The bridges constructed after the war were austere engineering works, which avoided every functional drift, limiting themselves to give a practical and efficient response to the communication needs that emerged during the process of reconstruction of Germany. Shortly after, the divided city would turn its back to the river, which coincided majorly with the border between the two sides. Even more, the presence of the Spree came to be perceived as a continuation of the wall that has been dividing Berlin for so many years.

On the other hand, at the beginning of the 20th century, there were fifteen common public bathrooms on the borders of the Spree. Some were delimited places in some parts along the river and others were near raft known as Badeschiffe (bath-boats) that supplied on the river’s waters. However, the crescent pollution of the river’s waters provoked the closing of public bathrooms before the First War World.

Since the German unification in 1989, the government has made large investments on the restoration and construction of new bridges and connexions. In this send Spreebrücke Berlin is a project, which took the challenge of uniting the city again. Fernando Menis’s  team adopted the idea of the reunification taking advantage, not only of the existence of the Spree, but also, of its intensive historical and industrial uses. It is precisely the previous industrial use of the river that is an inspiration for this new intervention, as well as the Berliners’ habit of going to the river at the beginnings of the century as previously mentioned.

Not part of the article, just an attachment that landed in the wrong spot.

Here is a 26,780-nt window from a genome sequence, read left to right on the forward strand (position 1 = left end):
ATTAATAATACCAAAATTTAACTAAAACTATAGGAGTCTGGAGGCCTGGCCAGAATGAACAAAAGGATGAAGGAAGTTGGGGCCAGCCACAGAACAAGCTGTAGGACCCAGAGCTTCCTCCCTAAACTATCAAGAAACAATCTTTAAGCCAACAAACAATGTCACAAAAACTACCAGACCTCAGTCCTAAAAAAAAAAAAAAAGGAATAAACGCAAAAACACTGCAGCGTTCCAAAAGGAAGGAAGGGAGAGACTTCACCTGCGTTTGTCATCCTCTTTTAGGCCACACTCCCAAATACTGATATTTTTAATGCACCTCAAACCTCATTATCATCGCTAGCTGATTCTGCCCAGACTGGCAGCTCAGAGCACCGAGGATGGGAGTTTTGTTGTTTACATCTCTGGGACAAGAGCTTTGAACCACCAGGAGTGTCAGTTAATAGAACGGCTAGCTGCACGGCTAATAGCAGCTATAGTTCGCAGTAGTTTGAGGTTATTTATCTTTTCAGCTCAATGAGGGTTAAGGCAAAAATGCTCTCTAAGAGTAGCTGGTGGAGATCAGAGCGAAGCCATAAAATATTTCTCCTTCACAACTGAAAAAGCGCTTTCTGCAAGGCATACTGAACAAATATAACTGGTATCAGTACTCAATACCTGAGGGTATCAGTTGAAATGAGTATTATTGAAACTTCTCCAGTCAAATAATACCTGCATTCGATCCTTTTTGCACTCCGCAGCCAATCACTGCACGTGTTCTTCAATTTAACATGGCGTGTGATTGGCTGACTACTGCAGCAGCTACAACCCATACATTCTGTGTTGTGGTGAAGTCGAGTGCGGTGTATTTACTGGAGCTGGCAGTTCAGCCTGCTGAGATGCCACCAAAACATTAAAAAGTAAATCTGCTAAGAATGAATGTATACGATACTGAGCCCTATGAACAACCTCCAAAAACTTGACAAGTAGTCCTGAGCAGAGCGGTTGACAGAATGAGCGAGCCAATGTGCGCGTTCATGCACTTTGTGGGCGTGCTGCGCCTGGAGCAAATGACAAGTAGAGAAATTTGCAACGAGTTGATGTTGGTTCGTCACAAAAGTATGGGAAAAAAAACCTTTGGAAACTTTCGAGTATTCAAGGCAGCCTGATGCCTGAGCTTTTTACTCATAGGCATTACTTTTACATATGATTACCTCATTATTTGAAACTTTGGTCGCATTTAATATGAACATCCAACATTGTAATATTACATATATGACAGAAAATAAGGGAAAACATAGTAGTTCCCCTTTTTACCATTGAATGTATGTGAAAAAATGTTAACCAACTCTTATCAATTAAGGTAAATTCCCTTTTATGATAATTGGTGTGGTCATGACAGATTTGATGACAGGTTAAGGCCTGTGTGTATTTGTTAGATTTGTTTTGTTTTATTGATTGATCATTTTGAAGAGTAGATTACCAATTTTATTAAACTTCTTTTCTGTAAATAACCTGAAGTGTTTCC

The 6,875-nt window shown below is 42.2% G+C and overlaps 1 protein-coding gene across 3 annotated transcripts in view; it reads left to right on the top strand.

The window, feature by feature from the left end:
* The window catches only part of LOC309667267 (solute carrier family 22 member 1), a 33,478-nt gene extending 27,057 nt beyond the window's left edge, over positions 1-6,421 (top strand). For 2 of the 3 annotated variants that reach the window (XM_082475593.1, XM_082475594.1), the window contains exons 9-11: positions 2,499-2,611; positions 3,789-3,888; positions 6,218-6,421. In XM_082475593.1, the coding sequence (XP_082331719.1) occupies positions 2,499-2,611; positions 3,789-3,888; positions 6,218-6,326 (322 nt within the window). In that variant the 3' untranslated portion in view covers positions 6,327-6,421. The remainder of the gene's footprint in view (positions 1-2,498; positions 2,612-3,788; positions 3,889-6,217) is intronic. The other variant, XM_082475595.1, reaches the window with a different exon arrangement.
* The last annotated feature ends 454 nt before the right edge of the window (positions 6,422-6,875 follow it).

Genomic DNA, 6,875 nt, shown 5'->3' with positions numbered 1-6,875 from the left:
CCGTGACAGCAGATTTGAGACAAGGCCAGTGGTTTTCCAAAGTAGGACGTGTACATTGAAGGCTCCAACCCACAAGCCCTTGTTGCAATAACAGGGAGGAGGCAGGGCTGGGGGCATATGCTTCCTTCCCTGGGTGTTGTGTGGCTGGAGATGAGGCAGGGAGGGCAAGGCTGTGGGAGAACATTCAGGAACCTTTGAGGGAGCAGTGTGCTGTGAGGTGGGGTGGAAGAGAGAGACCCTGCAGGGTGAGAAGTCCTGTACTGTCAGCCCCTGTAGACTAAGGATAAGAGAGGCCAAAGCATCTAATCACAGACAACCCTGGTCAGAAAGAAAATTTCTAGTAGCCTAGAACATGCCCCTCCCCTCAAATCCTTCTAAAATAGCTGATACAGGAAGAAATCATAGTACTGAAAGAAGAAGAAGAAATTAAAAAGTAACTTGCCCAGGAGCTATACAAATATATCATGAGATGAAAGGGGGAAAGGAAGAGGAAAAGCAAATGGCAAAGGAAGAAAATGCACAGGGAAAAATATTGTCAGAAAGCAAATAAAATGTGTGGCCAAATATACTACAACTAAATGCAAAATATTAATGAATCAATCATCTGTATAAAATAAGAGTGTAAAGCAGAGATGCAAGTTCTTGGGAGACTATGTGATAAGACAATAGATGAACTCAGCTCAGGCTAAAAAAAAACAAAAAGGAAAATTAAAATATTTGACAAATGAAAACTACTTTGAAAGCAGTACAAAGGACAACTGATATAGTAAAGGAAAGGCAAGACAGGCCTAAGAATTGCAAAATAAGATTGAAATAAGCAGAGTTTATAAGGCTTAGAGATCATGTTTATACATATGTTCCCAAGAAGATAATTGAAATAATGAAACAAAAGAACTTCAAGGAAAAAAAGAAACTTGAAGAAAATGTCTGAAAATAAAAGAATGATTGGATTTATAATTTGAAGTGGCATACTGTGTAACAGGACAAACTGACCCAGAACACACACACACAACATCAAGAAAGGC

The project was promoted, as much architectonically as artistically, by the Stadtkunstprojekte e.V. under Heike C. Muller’s curatorship. In 2012, the German State Association Stadtkunstprojekte (Cultural Project in the City) organized an international call for integrating the Spree River in the city. It was actualy a multiple competition that, under the name of “con_con” [destroyed connexions], gathered artists, architects and engineers to develop a series of intervention that would look forward the reestablishment of the bridges and edges of the Spree as vital spaces of the city. The Canarian architecture studio and the Berliner artist, Susanne Lorenz, won the contest in which thirty-two contestants from twelve countries had participated. The result, a highly innovative facility completed in 2004, is having a great positive impact on Berlin’s social life and economy. It is a place of leisure which works as a tool for optimizing and activating this part of the city, located in the highly transited neighbourhood of Treptow, in Kreuzberg.